Some historians and journalists are starting to regard the cold-war-era American Communist Party as nothing more than a quaint club of polite if misguided ideologues. In The Venona Secrets, Herbert Romerstein and Eric Breindel intend to create a new impression of treacherous Americans "who willfully gave their primary allegiance to a foreign power, the USSR.... For Communists, true patriotism meant helping to make the world a better place by advancing the interests of the Soviet Union in any way possible." By using the now-celebrated Venona documents--top-secret Soviet cables sent between Moscow and Washington, D.C., in the 1940s--Romerstein and Breindel tell a frightening story of how deeply spies penetrated the U.S. government. There was the famous case of Alger Hiss, whose guilt as a Soviet spy is now beyond doubt thanks to Venona. Less well known, but still important, were the roles of Harry Hopkins in Franklin Delano Roosevelt's White House and Harry Dexter White in the Treasury Department.
Romerstein, a veteran cold warrior, and Breindel, the former editorial-page editor of The New York Post (he died before the book's publication, at the age of 42), are not the first to discuss the Venona papers in depth--readers of The Haunted Wood, by Allen Weinstein and Alexander Vassiliev, and Whittaker Chambers, by Sam Tanenhaus, will know much of the story. Yet this may its most aggressive telling. Romerstein and Breindel include necessary chapters on the Hiss-Chambers dispute, the Elizabeth Bentley spy ring, and the charges against Julius and Ethel Rosenberg. They are particularly forceful in arguing that journalist I.F. Stone and atomic scientist Robert Oppenheimer were Soviet spies. Another target--and a provocative one--is Albert Einstein, whom they describe as "tainted" by his indirect ties to Soviet intelligence. The Venona Secrets will make heads turn, and it will show that the debates over the cold war and its meaning can be as hot now as they were then. --John J. Miller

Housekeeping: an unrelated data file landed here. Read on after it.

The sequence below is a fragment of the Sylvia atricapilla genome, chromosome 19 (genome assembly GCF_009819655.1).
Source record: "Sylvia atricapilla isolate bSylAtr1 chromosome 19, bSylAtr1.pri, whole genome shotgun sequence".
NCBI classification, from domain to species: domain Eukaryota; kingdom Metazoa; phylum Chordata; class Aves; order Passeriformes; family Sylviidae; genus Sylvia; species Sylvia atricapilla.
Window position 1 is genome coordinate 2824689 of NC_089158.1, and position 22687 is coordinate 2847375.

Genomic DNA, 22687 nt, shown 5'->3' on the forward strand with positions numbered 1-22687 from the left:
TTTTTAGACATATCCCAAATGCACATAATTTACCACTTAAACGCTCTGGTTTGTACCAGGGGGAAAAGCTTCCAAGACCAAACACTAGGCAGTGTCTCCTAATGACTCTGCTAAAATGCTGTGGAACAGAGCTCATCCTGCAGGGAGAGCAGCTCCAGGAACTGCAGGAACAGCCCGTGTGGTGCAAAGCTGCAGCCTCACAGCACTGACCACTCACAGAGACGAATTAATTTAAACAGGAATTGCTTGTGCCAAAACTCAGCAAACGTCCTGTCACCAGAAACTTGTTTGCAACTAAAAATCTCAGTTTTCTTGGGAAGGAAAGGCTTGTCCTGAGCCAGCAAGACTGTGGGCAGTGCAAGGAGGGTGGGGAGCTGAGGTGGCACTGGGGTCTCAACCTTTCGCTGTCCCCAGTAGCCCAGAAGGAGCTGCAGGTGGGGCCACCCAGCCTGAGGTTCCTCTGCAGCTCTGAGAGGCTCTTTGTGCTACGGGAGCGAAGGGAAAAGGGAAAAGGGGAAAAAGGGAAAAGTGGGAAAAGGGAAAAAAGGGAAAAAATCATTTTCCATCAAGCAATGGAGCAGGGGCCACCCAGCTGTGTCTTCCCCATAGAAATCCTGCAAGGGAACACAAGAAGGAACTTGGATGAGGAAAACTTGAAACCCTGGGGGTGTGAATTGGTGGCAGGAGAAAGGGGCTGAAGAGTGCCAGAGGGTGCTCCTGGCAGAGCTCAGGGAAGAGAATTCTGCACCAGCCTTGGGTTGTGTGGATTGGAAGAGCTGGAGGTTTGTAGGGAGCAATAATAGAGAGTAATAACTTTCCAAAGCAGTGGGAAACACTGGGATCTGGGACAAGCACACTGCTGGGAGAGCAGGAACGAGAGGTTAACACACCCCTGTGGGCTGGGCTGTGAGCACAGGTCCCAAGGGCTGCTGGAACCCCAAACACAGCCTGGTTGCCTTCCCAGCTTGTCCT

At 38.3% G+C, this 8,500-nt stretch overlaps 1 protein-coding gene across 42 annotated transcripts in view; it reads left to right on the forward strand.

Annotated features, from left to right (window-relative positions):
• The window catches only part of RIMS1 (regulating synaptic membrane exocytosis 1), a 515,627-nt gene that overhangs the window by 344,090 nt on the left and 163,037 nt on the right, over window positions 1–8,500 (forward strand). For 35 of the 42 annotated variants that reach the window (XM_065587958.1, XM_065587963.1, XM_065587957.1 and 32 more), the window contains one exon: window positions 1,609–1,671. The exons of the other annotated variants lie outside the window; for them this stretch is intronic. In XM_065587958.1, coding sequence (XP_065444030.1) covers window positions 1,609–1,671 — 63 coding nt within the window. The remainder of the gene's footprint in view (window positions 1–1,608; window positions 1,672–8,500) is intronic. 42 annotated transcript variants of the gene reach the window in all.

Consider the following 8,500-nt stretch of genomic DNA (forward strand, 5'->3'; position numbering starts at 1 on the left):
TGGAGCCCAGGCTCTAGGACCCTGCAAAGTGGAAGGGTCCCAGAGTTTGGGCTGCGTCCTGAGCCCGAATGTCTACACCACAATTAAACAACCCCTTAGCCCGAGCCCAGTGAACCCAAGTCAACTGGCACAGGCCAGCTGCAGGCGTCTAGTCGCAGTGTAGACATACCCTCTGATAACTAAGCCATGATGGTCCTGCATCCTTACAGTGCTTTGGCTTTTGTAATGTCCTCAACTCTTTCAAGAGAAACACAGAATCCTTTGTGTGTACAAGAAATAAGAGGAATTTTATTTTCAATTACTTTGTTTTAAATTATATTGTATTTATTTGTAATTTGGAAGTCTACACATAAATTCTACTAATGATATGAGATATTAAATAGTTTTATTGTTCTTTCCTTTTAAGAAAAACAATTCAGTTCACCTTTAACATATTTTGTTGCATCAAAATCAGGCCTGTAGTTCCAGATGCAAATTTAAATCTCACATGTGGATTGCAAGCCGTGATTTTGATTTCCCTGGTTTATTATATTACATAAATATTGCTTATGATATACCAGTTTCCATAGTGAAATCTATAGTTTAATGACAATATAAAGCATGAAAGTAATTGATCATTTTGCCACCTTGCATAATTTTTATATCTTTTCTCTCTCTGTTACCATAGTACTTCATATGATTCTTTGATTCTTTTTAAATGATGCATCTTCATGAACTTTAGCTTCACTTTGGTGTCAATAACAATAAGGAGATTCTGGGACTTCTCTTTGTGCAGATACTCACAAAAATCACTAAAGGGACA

--This text refers to the Hardcover edition.
"The Venona Secrets . . . is the most authoritative account yet of the hidden mysteries unveiled by the decoding of thousands of secret diplomatic messages between the Soviet Union and its operatives here. . . . It offers the unmatched expertise of Herb Romerstein, a walking encyclopedia of the history of Communism and counterintelligence."
Eric Fettmann, New York Post
"The Venona Secrets contains much. . . that will shock those too young to remember these ancient battles. And for those of us who do remember, it is comforting evidence that the truth, however belatedly, has a way of coming out."
William Rusher, syndicated columnist
"The Venona Secrets is a breathtaking exposé."
Robert Novak, The Weekly Standard
"Masterful research and interpretation of once-secret federal documents by authors Herbert Romerstein and Eric Breindel..."
Bill Hoffmann, New York Post
--This text refers to an alternate Paperback
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